Myanmar, Lao and Cambodian workers — legal or illegal — we need them back. Their fears are understandable, having come from countries that were torn apart by civil wars, countries that have brutal histories of military regimes.
But we need to bring them back and reassure them of their safety. What’s more, we need to find a way to make them all legal. This isn’t just because of the oncoming Asean Economic Community (AEC), but in practical terms, we need their labour.
Having done the rounds with various foreign investors the past week, the call is being made in unison. Thailand needs to stimulate its economy. Well, obviously.
Foreign investors congratulate Thailand’s resilience (and luck) that through a decade of upheavals (two military coups, three uprisings and occupations, and a whole of lot of craziness) the economy still pushes on, battered and bruised though it may be. But they are worried that things might blow up if the general doesn’t have control. This has nothing to do with democracy, heaven forbid, or no one would invest in China. Foreign investors are not hypocrites. They are practical.
The following advice should therefore be viewed as the cold economic truth, nothing to do with bleeding-heart democratic ideals. We shall not presume it reflects the belief of all investors.
In terms of developing economies, many foreign investors prefer centre-right governments, which offer good prospects for investment. Anything to the left spells socialism at best, or communism at worst. This is not so good for investment. Even communist China is more right-wing capitalist in its behaviour nowadays.
So investors hope the general can get things under control, but also caution that the country must eventually return to democratic elections. One year, give or take, is an agreeable goal. Centre-right democracy, they say, best for investment. Subsidies are fine and at times necessary; investors understand this. But keep subsidies in check because they lead to abuse.
Whether it’s cooking gas or fuel energy subsidies, housewives and drivers risk being spoiled and failing to understand real value. They consume more than necessary.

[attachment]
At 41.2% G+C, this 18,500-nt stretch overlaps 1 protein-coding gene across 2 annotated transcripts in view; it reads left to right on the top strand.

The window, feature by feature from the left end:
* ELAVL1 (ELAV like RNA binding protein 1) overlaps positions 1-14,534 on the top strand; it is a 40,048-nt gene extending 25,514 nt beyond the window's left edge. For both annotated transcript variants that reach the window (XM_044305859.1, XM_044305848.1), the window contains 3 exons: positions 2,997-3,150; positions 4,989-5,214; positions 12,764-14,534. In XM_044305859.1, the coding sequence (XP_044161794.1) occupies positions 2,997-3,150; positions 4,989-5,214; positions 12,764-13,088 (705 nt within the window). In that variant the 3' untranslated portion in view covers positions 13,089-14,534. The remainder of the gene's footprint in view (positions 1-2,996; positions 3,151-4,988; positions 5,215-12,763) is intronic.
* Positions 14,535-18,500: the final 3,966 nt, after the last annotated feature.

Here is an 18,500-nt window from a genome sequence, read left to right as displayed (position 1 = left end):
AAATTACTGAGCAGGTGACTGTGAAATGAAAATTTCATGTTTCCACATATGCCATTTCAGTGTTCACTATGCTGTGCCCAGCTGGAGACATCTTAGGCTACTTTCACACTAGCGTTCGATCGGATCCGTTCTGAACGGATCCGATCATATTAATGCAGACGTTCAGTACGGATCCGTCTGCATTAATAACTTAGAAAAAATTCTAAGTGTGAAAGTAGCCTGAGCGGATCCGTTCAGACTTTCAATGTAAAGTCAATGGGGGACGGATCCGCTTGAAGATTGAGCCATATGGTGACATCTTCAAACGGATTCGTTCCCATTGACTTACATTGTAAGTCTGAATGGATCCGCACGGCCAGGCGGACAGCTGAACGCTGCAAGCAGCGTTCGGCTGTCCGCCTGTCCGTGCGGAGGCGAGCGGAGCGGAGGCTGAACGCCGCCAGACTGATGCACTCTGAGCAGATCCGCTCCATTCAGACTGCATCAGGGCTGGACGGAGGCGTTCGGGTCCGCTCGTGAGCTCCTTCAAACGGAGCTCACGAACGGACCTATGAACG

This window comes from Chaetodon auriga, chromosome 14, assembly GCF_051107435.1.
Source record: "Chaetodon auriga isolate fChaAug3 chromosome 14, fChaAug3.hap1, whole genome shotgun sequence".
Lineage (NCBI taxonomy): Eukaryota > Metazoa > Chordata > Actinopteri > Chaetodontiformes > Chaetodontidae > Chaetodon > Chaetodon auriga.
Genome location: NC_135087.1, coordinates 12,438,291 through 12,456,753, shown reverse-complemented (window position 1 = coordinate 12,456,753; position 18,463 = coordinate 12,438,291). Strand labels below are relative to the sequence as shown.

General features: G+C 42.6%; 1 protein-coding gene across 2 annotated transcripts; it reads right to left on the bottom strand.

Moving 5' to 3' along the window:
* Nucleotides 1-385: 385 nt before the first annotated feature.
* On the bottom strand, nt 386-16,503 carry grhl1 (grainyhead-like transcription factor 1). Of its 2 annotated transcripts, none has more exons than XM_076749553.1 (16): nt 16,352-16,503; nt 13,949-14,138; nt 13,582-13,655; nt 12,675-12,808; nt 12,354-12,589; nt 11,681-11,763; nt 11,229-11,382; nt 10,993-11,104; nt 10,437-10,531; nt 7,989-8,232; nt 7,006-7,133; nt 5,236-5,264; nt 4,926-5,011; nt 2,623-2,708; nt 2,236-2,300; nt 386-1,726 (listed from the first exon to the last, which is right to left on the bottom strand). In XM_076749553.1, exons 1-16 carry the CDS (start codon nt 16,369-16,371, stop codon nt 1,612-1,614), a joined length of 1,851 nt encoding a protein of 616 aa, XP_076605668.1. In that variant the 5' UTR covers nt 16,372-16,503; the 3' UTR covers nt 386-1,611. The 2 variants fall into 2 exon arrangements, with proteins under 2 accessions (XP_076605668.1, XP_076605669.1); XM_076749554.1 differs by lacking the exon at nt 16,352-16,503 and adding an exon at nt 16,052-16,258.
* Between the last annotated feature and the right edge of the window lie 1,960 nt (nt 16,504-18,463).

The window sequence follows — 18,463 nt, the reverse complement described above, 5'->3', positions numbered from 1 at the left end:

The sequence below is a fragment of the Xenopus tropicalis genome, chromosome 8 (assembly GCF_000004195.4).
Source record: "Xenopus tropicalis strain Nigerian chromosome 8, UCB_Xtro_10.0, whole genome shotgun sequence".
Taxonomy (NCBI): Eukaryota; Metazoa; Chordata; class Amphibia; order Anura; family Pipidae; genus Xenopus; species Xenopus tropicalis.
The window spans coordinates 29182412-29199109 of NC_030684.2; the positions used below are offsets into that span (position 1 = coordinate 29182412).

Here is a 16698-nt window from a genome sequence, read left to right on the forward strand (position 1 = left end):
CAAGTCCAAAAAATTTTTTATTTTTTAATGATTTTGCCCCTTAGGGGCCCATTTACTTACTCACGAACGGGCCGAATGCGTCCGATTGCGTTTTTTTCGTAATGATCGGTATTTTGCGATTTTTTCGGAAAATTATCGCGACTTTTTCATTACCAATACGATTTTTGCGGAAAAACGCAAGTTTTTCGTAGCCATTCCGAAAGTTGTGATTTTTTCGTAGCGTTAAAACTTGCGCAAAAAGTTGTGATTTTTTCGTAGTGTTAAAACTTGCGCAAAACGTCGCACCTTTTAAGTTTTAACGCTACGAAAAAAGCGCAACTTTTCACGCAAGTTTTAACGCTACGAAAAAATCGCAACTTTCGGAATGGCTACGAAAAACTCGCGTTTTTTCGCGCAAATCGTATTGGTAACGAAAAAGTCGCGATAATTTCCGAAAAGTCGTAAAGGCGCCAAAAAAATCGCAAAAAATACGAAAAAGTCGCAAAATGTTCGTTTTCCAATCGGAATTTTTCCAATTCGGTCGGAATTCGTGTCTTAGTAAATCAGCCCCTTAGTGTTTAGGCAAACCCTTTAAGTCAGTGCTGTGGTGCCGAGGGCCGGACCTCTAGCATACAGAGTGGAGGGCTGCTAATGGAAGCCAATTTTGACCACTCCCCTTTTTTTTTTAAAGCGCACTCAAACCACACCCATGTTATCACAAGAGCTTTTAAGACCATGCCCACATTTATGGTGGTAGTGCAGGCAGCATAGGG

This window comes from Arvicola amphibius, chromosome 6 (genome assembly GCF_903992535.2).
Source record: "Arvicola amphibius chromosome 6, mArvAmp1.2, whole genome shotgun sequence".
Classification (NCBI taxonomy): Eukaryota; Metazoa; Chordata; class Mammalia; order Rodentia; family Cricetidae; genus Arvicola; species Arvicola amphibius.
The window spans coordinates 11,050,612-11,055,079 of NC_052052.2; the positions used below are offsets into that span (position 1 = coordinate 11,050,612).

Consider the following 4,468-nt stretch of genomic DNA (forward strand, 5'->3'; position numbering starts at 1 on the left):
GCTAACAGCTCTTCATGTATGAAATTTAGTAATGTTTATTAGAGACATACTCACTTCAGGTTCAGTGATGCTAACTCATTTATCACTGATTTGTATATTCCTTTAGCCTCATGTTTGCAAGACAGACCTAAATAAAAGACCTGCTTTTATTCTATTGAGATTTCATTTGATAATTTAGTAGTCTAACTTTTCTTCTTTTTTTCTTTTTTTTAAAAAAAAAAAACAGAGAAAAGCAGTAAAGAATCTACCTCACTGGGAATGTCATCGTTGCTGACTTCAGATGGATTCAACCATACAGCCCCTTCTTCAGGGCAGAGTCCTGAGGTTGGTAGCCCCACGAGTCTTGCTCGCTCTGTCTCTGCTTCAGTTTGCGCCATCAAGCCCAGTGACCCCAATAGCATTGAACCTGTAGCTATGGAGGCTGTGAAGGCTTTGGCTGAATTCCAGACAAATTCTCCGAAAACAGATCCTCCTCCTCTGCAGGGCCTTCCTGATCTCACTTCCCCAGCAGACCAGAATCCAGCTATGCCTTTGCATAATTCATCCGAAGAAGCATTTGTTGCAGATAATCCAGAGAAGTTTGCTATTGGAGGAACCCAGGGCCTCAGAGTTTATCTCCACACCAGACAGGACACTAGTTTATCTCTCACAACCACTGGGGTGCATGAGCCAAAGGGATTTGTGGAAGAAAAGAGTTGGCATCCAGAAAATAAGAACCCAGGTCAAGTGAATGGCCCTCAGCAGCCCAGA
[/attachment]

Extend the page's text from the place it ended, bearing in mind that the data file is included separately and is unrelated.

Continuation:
Worst of all, subsidies lead to illegal smuggling, because locals realise they can make money selling subsidised goods across borders. The rampant cross-border rice smuggling that resulted from the rice-pledging scheme is one example. With the advent of AEC, smuggling will be even easier.
So don’t go crazy with subsidies. Foreign investors are good capitalists; they want real work for real value and real money.
The three basic factors to stimulate the economy are these. Cultivate more land. Put more people to work. Put more machinery to work. But in Thailand, we’ve raped our lands 10 times over. There’s not much left, if any, to cultivate. So forget it.
We can hardly put more people to work, because our unemployment rate is already quite low. But still we need labourers and factory workers.
Face it — a lot of us Thais are happy driving motorcycle taxis or having our little clothing stalls at the various flea markets. We enjoy the freedom of being our own bosses. This is fine. Personal choice. But we are not exactly driving the economy.
Therefore, we need the Myanmar, Lao and Cambodian workers. They are the workers that help drive the Thai economy. But of course, we can’t have them illegally. This leads to abuses by employers.
Legislate to legalise these workers. Monitor their welfare.
Last, the machines aren’t working because the people aren’t working them. They are in exodus. Not to mention, the owners of the machines still aren’t sure which way Thailand will head, toward stability or civil war? Thailand isn’t known for producing machines. We are a labour-intensive economy.
So it’s up to the general to get things under control and build confidence.
Keen foreign investors have their eyes and ears to the ground. They know what they want. Politically, they want us to the right of centre, with democracy in due course. They value control and stability. Economically, they want us to invest in infrastructure to improve productivity, logistics and transport.
And here are two more important factors. Keep corruption to a minimum and prioritise education reform.
That’s the political and economic truth, even if some find it emotionally distressing.
Contact Voranai Vanijaka at email@example.com.